Wait a minute, you’re thinking, how can anyone be a positive pessimist? Well, okay I’m playing with words a little, but the point I want to make in this post is that certain kinds of pessimism actually seem to work on our behalf rather than against us.
Pessimism is often considered a state of mind that smooth’s the path to depression. It’s a thought process usually contrasted with optimism and we’re informed (correctly I think) that optimists tend to be resilient and are therefore at less risk of depression. Optimism has a lot going for it in terms of health, performance, success and general satisfaction with life. However critics are often keen to point out that overly optimistic people have a distorted view of things and can sometimes underestimate the risks associated with certain courses of action. Think of anything from fast driving to smoking, drug taking, unprotected casual sex and you begin to build a picture.
Just because you’re something of a glass half full person isn’t necessarily a bad thing. Pessimism is certainly a form of thinking that tips towards the negative and challenging negative thinking is a key feature of therapy for depression. Pessimists are more likely to highlight the potential problems associated with a course of action. If things actually do go wrong they tend to select these as examples that reinforce their pessimism while conveniently overlooking the times they were wrong. But what about people in the middle ground? Sure, there are extreme optimists and pessimists but there are also people who affected in ways that are milder.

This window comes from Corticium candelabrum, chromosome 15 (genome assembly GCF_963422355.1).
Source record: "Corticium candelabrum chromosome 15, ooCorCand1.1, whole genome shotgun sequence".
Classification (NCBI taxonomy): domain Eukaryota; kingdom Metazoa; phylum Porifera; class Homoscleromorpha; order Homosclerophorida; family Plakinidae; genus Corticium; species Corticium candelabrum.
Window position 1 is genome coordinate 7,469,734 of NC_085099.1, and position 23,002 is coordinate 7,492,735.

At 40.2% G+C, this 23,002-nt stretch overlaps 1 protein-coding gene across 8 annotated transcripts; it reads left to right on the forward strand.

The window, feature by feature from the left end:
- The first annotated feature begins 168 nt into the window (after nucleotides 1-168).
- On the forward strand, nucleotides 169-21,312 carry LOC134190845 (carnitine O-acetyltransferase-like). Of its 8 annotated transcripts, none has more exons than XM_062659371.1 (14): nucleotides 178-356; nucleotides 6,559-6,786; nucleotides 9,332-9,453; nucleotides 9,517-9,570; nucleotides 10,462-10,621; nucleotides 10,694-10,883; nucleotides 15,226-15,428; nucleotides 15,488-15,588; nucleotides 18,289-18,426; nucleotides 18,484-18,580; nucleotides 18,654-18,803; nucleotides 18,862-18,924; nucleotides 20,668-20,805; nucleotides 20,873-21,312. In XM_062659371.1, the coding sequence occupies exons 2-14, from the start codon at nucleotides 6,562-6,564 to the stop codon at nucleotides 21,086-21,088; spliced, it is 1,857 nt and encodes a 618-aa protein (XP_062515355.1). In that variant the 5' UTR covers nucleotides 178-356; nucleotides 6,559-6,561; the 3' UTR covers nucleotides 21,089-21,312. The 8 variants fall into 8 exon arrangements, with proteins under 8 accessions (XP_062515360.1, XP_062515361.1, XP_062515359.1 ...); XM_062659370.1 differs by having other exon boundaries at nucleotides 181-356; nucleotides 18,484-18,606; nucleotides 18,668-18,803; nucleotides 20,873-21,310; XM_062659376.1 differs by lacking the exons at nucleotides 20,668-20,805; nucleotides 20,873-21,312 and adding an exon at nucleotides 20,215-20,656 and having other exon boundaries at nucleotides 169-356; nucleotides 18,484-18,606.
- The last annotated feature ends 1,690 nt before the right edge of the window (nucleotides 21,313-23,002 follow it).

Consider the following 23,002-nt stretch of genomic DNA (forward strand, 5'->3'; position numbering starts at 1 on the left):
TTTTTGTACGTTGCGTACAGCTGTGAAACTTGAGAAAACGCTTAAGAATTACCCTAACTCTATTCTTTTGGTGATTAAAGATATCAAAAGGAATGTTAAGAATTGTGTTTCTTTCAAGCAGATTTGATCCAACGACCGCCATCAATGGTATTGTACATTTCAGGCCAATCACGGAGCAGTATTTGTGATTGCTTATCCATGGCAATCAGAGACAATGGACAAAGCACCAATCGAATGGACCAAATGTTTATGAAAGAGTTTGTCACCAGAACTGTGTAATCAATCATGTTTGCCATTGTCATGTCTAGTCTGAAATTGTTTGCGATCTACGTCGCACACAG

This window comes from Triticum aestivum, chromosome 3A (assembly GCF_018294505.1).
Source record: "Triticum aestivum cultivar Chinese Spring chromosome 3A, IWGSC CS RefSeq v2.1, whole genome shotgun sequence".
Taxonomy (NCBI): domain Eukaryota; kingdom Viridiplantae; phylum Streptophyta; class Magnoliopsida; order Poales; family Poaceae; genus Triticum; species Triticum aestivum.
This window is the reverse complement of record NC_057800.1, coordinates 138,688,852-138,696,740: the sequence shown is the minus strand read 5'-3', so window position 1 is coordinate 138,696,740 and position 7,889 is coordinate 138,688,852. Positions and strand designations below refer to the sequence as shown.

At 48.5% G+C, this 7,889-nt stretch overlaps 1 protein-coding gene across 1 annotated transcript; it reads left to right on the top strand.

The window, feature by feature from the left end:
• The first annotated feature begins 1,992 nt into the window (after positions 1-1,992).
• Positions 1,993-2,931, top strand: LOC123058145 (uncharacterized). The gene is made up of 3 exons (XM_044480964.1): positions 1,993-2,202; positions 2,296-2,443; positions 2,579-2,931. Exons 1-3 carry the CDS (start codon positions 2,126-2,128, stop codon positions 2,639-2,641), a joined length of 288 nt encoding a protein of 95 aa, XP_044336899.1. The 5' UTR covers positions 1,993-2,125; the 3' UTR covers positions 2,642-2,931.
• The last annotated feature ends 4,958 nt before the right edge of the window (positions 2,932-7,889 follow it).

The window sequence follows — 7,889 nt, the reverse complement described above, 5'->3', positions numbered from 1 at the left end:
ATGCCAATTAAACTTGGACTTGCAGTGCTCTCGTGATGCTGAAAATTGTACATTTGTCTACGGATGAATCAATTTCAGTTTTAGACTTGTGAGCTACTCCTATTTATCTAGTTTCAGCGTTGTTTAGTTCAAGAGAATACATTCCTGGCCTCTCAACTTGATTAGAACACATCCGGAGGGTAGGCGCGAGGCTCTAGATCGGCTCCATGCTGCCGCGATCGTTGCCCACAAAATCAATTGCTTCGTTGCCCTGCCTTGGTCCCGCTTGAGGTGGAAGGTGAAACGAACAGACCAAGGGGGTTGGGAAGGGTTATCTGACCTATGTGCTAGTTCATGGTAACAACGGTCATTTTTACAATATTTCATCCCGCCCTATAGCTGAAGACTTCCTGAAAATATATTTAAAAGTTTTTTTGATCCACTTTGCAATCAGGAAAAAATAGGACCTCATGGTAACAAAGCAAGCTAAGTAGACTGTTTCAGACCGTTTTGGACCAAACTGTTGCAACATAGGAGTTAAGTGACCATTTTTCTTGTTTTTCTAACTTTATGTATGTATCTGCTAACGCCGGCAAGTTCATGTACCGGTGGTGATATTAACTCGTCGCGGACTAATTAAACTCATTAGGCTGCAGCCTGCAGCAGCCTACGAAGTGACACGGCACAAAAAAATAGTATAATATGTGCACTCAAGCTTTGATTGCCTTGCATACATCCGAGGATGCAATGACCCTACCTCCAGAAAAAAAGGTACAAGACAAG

When you step outside do you tend to grab an umbrella in case it might rain? Nobody would think much of it if you did, but you might be showing signs of pessimism, especially if the forecast said there was very little chance of rain. What about following a new recipe or maybe preparing to give a presentation? Do you go over and over it to make sure you won’t make mistakes? Again, one person’s version of being properly prepared could be construed as mild pessimism. Why? Well, these examples are defenses that reduce anxieties about things going wrong. In their own modest way they highlight that we’re thinking in terms of things going wrong as opposed to assuming everything will be fine.
In this regard I think we have to accept the fact that pessimism of this sort can be a real asset. For example, we want to know our cars are safe. We are reassured to know they have been engineered in ways that have assumed the worst and that we’re not driving a death trap. Hard dedicated work is a way of avoiding failure as much as it is of achieving success. So, pessimism can be a very practical and safe form of behavior. Where it goes wrong is when it becomes personal, enduring and prevalent.
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Jerry Kennard, Ph.D., is a chartered psychologist and associate fellow of the British Psychological Society. Jerry’s clinical background is in mental health and, most recently, higher education. He is the author of various self-help books and is co-founder of positivityguides.net.